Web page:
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Editor’s Memo

Bigoted criticism

By Vincent Kahiya

TOOK time this week to read through the National Vision discussion document prepared by three ecumenical groups in Zimbabwe and presented to President Mugabe last Friday.

After reading the 50-page document, titled The Zimbabwe We Want, I was left in no doubt that some of the critics of the initiative by the churches, especially those having a go at individual prelates, had not read the whole document. The attacks were bereft of substance largely because the critics have not focused on the contents of the document but have elected to critique the process by which the paper was created.

The critics have also premised their objection on the fact that the authors of the documents had tea with President Mugabe. They have therefore become allies of the regime. There is no doubt that some of the clerics deify President Mugabe but this deity was not at all very pleased with the document.

Government spin-doctors have, as expected, tried to make the document appear to be a celebration of Zanu PF’s rule and an outright endorsement of President Mugabe’s omnipotence. It is not.

For example state media reported on the criticism the document levels against unpatriotic Zimbabweans. They quoted: “Some Zimbabweans have unfortunately become very unpatriotic in their thinking, words and behaviour. They refuse to see any good in their nation, or to work for the welfare of that nation. This may be in part because we have not taken the development of national values seriously.”

This nugget was however conveniently omitted: “Patriotism does not mean that we develop uniformity in our thinking, culture or political party. Citizens should be able to constructively criticise their government without fearing that they will be accused of being unpatriotic.”

It is definitely not the sort of document that will send the president into ecstasy. As a discussion document designed to trigger national debate on the future of this country, the ecumenical submission contains useful detail for national discourse. The tragedy of Zimbabwe today is that the quality of national debate has been prejudiced by our failure to study issues. We are enmeshed in the politics of personalities: Who authored the report? Who presented it to him? Who was sitting next to the president at the presentation ceremony?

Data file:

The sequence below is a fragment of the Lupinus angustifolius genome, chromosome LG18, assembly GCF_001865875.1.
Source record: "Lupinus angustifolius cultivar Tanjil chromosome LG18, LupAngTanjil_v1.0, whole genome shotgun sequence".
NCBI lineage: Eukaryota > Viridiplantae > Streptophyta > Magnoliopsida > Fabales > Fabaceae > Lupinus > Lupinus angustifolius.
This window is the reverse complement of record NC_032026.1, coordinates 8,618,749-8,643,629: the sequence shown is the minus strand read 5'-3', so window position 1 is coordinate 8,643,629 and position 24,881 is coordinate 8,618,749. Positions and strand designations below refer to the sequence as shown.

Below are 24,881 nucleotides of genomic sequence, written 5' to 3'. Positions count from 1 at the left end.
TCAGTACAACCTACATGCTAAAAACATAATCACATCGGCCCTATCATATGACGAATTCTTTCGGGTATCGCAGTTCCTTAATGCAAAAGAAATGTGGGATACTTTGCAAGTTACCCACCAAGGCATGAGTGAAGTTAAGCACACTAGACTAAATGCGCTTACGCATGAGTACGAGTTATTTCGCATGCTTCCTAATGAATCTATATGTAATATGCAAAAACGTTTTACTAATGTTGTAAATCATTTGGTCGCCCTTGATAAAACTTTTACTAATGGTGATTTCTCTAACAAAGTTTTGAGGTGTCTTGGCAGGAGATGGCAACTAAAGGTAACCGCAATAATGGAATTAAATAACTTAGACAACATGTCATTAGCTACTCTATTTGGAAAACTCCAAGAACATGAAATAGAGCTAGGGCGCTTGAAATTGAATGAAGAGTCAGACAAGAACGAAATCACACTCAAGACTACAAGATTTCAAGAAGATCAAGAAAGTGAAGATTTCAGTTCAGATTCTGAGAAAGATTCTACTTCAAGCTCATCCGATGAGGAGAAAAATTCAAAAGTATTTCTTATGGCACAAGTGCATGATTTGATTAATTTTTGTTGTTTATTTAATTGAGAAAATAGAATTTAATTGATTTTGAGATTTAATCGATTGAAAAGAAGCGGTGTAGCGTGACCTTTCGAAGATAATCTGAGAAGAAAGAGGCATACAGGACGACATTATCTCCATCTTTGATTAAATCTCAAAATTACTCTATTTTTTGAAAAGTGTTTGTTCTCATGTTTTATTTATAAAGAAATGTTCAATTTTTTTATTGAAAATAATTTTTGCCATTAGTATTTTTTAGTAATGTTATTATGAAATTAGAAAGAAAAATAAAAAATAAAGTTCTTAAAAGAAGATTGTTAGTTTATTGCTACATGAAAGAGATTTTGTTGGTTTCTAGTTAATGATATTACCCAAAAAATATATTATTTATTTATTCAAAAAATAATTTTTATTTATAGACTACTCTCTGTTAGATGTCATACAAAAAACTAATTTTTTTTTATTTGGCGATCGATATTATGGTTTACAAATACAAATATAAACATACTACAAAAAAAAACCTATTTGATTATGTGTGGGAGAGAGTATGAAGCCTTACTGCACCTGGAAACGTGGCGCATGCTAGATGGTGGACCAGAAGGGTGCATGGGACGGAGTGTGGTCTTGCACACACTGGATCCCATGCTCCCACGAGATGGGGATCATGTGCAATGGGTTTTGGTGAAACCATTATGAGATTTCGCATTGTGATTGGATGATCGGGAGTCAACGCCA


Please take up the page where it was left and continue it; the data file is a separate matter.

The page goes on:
To some, the same document would have been acceptable if it had been authored by the Christian Alliance or the opposition who have both ironically raised a vast array of issues contained in the ecumenical document.

These include the need to repeal Aippa and Posa, guaranteeing the Independence of the judiciary, respecting the rule of law, political tolerance and the setting up of a Truth and Reconciliation Commission. The clerics also want a fair electoral system in which the Zimbabwe Electoral Commission is seen to be “impartial and not amenable to political pressure”.

One aspect that Mugabe found offensive in the document was the churches’ call for a home-grown constitution which would among other measures “circumscribe” the powers of the president to deal with Zanu PF’s autocratic rule.

The president’s fist-waving last Friday and pronouncements about the constitution falling in the realm of “non-negotiable” interests are a precursor to how the presidency will respond to the document as a whole.

“We fought for it (the constitution), our people died for it. There could never be another constitution so dear, so sacrosanct,” Mugabe said.

The president’s statement is significant in that it sends the message that the destiny of this country should not be decided by the people, but by the willingness of those in authority to parcel out power. The people cannot demand power.

Isn’t it amazing that the same President Mugabe who has told us that the people will decide on the political future of this country has the temerity to tell us that the issue of a new constitution is “non-negotiable?”

While the clerics have come up with a template for the Zimbabwe we want, President Mugabe is keen to preserve “his” Zimbabwe. Remember the September 2002 speech at the Earth Summit in Johannesburg.

In his Zimbabwe, a new constitution is not welcome because it would not only dilute his power but also make him appear like he is succumbing to the whims of the National Constitutional Assembly.

Demonstrations are not permitted in his Zimbabwe hence he condones the beating up of labour protestors by “his” security forces.

In his Zimbabwe, Posa is crucial to deal with any dissent.

“We cannot amend Posa when we are under an onslaught from institutions which are causing mayhem and anarchy in the country,” Justice minister Patrick Chinamasa told this paper two years ago.

That is not the Zimbabwe we want. The Zimbabwe we want is one where citizens are allowed to be forward-looking and demand to be governed diligently. Will a new constitution wipe away the fact that there was a protracted armed struggle in Zimbabwe?

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